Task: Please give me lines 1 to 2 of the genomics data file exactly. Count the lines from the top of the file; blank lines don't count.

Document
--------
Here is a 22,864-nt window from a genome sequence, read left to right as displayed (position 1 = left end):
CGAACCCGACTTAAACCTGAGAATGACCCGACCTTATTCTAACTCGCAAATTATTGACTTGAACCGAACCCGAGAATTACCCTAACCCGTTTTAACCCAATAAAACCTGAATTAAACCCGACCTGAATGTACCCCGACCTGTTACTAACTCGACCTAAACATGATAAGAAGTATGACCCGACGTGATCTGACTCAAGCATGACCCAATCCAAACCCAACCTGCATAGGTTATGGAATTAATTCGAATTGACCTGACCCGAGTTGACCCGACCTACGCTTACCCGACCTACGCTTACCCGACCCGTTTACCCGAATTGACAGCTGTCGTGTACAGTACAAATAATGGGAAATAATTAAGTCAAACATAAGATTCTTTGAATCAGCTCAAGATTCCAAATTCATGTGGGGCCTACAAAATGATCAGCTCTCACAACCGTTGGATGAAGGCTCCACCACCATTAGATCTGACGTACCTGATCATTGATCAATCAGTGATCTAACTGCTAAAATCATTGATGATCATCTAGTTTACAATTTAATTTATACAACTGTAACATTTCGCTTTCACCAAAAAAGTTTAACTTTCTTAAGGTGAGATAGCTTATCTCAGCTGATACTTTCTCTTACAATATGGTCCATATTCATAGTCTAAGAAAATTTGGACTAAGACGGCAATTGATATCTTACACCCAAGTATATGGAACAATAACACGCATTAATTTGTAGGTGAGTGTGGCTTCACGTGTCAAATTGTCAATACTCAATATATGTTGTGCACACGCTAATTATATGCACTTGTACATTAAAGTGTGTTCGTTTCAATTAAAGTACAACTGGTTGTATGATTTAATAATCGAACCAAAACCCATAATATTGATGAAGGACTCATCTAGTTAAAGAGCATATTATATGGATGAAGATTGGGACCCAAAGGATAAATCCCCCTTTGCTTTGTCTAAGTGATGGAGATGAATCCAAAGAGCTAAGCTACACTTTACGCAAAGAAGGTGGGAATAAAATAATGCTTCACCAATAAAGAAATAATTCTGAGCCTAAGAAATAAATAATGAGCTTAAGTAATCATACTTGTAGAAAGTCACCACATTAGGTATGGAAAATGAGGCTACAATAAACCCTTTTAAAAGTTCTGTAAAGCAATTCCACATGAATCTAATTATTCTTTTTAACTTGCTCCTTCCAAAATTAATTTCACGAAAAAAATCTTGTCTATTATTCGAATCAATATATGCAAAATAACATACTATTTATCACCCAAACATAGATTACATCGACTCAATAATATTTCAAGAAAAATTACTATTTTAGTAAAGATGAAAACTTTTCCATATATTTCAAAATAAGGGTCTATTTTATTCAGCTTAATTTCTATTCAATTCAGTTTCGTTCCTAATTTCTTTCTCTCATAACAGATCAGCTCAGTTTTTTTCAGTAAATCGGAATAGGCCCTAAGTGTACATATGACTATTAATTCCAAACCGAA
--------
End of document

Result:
Here is a 22,864-nt window from a genome sequence, read left to right as displayed (position 1 = left end):
CGAACCCGACTTAAACCTGAGAATGACCCGACCTTATTCTAACTCGCAAATTATTGACTTGAACCGAACCCGAGAATTACCCTAACCCGTTTTAACCCAATAAAACCTGAATTAAACCCGACCTGAATGTACCCCGACCTGTTACTAACTCGACCTAAACATGATAAGAAGTATGACCCGACGTGATCTGACTCAAGCATGACCCAATCCAAACCCAACCTGCATAGGTTATGGAATTAATTCGAATTGACCTGACCCGAGTTGACCCGACCTACGCTTACCCGACCTACGCTTACCCGACCCGTTTACCCGAATTGACAGCTGTCGTGTACAGTACAAATAATGGGAAATAATTAAGTCAAACATAAGATTCTTTGAATCAGCTCAAGATTCCAAATTCATGTGGGGCCTACAAAATGATCAGCTCTCACAACCGTTGGATGAAGGCTCCACCACCATTAGATCTGACGTACCTGATCATTGATCAATCAGTGATCTAACTGCTAAAATCATTGATGATCATCTAGTTTACAATTTAATTTATACAACTGTAACATTTCGCTTTCACCAAAAAAGTTTAACTTTCTTAAGGTGAGATAGCTTATCTCAGCTGATACTTTCTCTTACAATATGGTCCATATTCATAGTCTAAGAAAATTTGGACTAAGACGGCAATTGATATCTTACACCCAAGTATATGGAACAATAACACGCATTAATTTGTAGGTGAGTGTGGCTTCACGTGTCAAATTGTCAATACTCAATATATGTTGTGCACACGCTAATTATATGCACTTGTACATTAAAGTGTGTTCGTTTCAATTAAAGTACAACTGGTTGTATGATTTAATAATCGAACCAAAACCCATAATATTGATGAAGGACTCATCTAGTTAAAGAGCATATTATATGGATGAAGATTGGGACCCAAAGGATAAATCCCCCTTTGCTTTGTCTAAGTGATGGAGATGAATCCAAAGAGCTAAGCTACACTTTACGCAAAGAAGGTGGGAATAAAATAATGCTTCACCAATAAAGAAATAATTCTGAGCCTAAGAAATAAATAATGAGCTTAAGTAATCATACTTGTAGAAAGTCACCACATTAGGTATGGAAAATGAGGCTACAATAAACCCTTTTAAAAGTTCTGTAAAGCAATTCCACATGAATCTAATTATTCTTTTTAACTTGCTCCTTCCAAAATTAATTTCACGAAAAAAATCTTGTCTATTATTCGAATCAATATATGCAAAATAACATACTATTTATCACCCAAACATAGATTACATCGACTCAATAATATTTCAAGAAAAATTACTATTTTAGTAAAGATGAAAACTTTTCCATATATTTCAAAATAAGGGTCTATTTTATTCAGCTTAATTTCTATTCAATTCAGTTTCGTTCCTAATTTCTTTCTCTCATAACAGATCAGCTCAGTTTTTTTCAGTAAATCGGAATAGGCCCTAAGTGTACATATGACTATTAATTCCAAACCGAA